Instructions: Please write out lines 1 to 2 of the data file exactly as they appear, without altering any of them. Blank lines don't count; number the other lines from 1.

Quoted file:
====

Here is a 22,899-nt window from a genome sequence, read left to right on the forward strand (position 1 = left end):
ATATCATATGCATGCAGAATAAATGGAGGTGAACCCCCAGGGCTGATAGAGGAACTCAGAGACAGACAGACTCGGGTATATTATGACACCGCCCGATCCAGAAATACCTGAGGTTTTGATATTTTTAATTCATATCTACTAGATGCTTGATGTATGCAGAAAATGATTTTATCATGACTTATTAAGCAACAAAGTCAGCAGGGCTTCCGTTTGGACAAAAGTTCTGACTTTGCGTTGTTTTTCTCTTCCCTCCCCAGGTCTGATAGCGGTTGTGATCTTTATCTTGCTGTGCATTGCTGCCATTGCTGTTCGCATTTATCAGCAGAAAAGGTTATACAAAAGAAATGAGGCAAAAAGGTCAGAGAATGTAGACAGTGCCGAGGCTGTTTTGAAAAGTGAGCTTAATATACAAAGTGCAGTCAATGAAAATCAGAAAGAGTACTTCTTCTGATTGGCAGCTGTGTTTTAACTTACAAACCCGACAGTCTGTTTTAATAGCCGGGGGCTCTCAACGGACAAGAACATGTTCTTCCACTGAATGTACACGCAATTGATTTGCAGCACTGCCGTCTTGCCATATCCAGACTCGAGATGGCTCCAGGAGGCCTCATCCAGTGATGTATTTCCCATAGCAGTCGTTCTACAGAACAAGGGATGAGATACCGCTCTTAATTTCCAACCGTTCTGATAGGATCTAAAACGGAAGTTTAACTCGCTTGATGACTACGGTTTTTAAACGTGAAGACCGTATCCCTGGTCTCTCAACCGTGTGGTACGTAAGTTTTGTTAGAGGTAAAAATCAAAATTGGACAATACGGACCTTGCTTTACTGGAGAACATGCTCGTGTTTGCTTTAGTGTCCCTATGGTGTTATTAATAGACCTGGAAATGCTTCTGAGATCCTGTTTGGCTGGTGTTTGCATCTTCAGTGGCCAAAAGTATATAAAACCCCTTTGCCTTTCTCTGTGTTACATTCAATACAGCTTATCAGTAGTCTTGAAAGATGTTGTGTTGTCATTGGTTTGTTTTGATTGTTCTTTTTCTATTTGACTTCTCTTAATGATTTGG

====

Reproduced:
Here is a 22,899-nt window from a genome sequence, read left to right on the forward strand (position 1 = left end):
ATATCATATGCATGCAGAATAAATGGAGGTGAACCCCCAGGGCTGATAGAGGAACTCAGAGACAGACAGACTCGGGTATATTATGACACCGCCCGATCCAGAAATACCTGAGGTTTTGATATTTTTAATTCATATCTACTAGATGCTTGATGTATGCAGAAAATGATTTTATCATGACTTATTAAGCAACAAAGTCAGCAGGGCTTCCGTTTGGACAAAAGTTCTGACTTTGCGTTGTTTTTCTCTTCCCTCCCCAGGTCTGATAGCGGTTGTGATCTTTATCTTGCTGTGCATTGCTGCCATTGCTGTTCGCATTTATCAGCAGAAAAGGTTATACAAAAGAAATGAGGCAAAAAGGTCAGAGAATGTAGACAGTGCCGAGGCTGTTTTGAAAAGTGAGCTTAATATACAAAGTGCAGTCAATGAAAATCAGAAAGAGTACTTCTTCTGATTGGCAGCTGTGTTTTAACTTACAAACCCGACAGTCTGTTTTAATAGCCGGGGGCTCTCAACGGACAAGAACATGTTCTTCCACTGAATGTACACGCAATTGATTTGCAGCACTGCCGTCTTGCCATATCCAGACTCGAGATGGCTCCAGGAGGCCTCATCCAGTGATGTATTTCCCATAGCAGTCGTTCTACAGAACAAGGGATGAGATACCGCTCTTAATTTCCAACCGTTCTGATAGGATCTAAAACGGAAGTTTAACTCGCTTGATGACTACGGTTTTTAAACGTGAAGACCGTATCCCTGGTCTCTCAACCGTGTGGTACGTAAGTTTTGTTAGAGGTAAAAATCAAAATTGGACAATACGGACCTTGCTTTACTGGAGAACATGCTCGTGTTTGCTTTAGTGTCCCTATGGTGTTATTAATAGACCTGGAAATGCTTCTGAGATCCTGTTTGGCTGGTGTTTGCATCTTCAGTGGCCAAAAGTATATAAAACCCCTTTGCCTTTCTCTGTGTTACATTCAATACAGCTTATCAGTAGTCTTGAAAGATGTTGTGTTGTCATTGGTTTGTTTTGATTGTTCTTTTTCTATTTGACTTCTCTTAATGATTTGG